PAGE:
10 Incredible Cockatoo Facts

Cockatoo with wings spread, green background
© Barbara Ash/Shutterstock.com

Written by Janet F. Murray

Updated: August 24, 2023

Share on:

Advertisement


With more exotic animals becoming companions for humans, the bird species is quickly making its way up the most wanted pets list. And because the number of bird species you can easily domesticate is also increasing, you may want to know about some incredible cockatoo facts. These birds have long been a favorite pet, are easy to maintain, and are fun for the whole family. With the bonus of cockatoos learning human speech, their lifelong companionship is another appealing cockatoo fact. But let’s look at other incredible facts about cockatoos to help you decide whether you want one as a pet or they should stay in the wild.

10 Cockatoo Facts
With a lifespan of up to 70 years – a cockatoo can be a life-long companion!

1. There Are Over 21 Types of Cockatoos

If you have ever considered getting a cockatoo as a pet, you will be delighted to know that you have many choices. Most cockatoo species are beautiful, each with color and feather pattern variations. All are intelligent and cocky. Combine these qualities and others, and you have a wonderful pet for life. 

major mitchell's cockatoo

It’s a fact that there are over 21 cockatoo species and more subspecies, with Major Mitchell’s cockatoo being one that originates from

Australia

.

©iStock.com/Lakeview_Images

Some of the main species and subspecies include the following:

  • Solomons Cockatoo
  • Sulphur-Crested Cockatoo (subspecies include the Mathews’ cockatoo, Eleonora Cockatoo, Triton Cockatoo, Citron Crested Cockatoo)
  • Moluccan Cockatoo
  • Goffini or Goffins Cockatoo
  • Red-Vented Cockatoo
  • Little Corella
  • Long-Billed Corella
  • Blue-Eyed Cockatoo
  • Major Mitchell’s Cockatoo
  • Lesser Sulphur-Crested Cockatoo
  • Yellow-Tailed Black Cockatoo
  • Gang-Gang Cockatoo
  • Red-Tailed Black Cockatoo
  • Glossy Black Cockatoo
  • Short-Billed Black Cockatoo
  • Long Billed-Black Cockatoo
  • Palm Cockatoo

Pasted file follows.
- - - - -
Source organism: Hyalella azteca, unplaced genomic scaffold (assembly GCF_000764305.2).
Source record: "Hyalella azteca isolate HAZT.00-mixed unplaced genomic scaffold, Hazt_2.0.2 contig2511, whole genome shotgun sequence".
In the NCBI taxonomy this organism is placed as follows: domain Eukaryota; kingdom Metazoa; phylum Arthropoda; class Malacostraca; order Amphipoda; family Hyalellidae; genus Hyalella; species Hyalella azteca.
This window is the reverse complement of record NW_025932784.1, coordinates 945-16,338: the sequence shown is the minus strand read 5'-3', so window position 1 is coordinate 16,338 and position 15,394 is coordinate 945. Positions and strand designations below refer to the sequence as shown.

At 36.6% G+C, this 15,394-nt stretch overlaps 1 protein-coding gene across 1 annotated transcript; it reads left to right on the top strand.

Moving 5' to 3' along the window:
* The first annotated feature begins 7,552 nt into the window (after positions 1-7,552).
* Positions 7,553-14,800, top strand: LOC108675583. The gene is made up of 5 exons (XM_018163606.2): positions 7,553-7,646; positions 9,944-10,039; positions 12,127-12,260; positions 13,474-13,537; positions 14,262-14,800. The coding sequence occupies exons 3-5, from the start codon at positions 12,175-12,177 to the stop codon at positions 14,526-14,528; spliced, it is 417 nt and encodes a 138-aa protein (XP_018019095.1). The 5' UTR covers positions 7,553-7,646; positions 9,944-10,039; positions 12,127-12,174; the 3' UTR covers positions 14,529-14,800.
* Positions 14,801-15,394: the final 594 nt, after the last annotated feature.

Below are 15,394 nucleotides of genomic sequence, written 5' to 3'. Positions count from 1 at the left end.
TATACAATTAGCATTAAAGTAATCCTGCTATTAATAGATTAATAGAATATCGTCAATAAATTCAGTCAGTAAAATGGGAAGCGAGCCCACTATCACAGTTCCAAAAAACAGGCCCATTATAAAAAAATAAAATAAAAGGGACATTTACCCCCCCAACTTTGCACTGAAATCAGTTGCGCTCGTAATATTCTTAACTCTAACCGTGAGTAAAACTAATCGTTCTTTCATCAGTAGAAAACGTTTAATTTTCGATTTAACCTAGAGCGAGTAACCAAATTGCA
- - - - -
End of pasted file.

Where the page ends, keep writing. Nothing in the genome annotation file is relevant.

• Black Palm Cockatoo
  • Galah Cockatoo
  • Cockatiel

2. Cockatoos Can Talk

Cockatoo looking sideways off a fence ledge

These birds have an incredible noise level that’s been compared to a 747 jet taking off.

©Gabriela Beres/Shutterstock.com

Cockatoos, along with parrots, are part of the Cacatua bird species. They are cheeky birds who, much like parrots, can learn and repeat words and short phrases of human languages. These birds can learn anything between 20 and 1,000 words depending on the species. How many they learn will also depend on how dedicated you are to teaching your pet. However, the standard word range for cockatoos is between 20 and 30. Some researchers maintain that your pet cockatoo won’t understand the word or phrase you teach them but the context in which you use them.

3. These Birds Don’t Have Vocal Cords

Loudest Animals: Moluccan Cockatoo

Cockatoos create sounds by manipulating their throat muscles.

©CG3/Shutterstock.com

How do they speak and mimic sounds without vocal cords? These birds don’t mimic sounds using vocal cords because they have none. Instead, they create various sounds by manipulating their throat muscles and directing air over their windpipes or trachea at the point of the syrinx. Ultimately, they alter the shape of the trachea to create sounds with varying depths.

4. Cockatoos Have Lots of Personality

Moluccan cockatoo with head tilted to the side

The chirp of a Moluccan cockatoo is comparable to a rock concert.

©iStock.com/Blue_Crystal

Cockatoos are fun pets because they are extroverts. They love making noise, and they love attention. And even if they get a little grumpy and snappy sometimes (who doesn’t), you only need to give them some space. But if you get one as a pet, ensure you provide them with plenty of attention as they are highly social creatures. Ignore them; you will likely have an unhappy, aggressive bird on your hands, which is not okay.

5. They Co-Parent

Even when the young are old enough to fend for themselves, the parents keep them close to the rest of the flock.

©iStock.com/GlobalP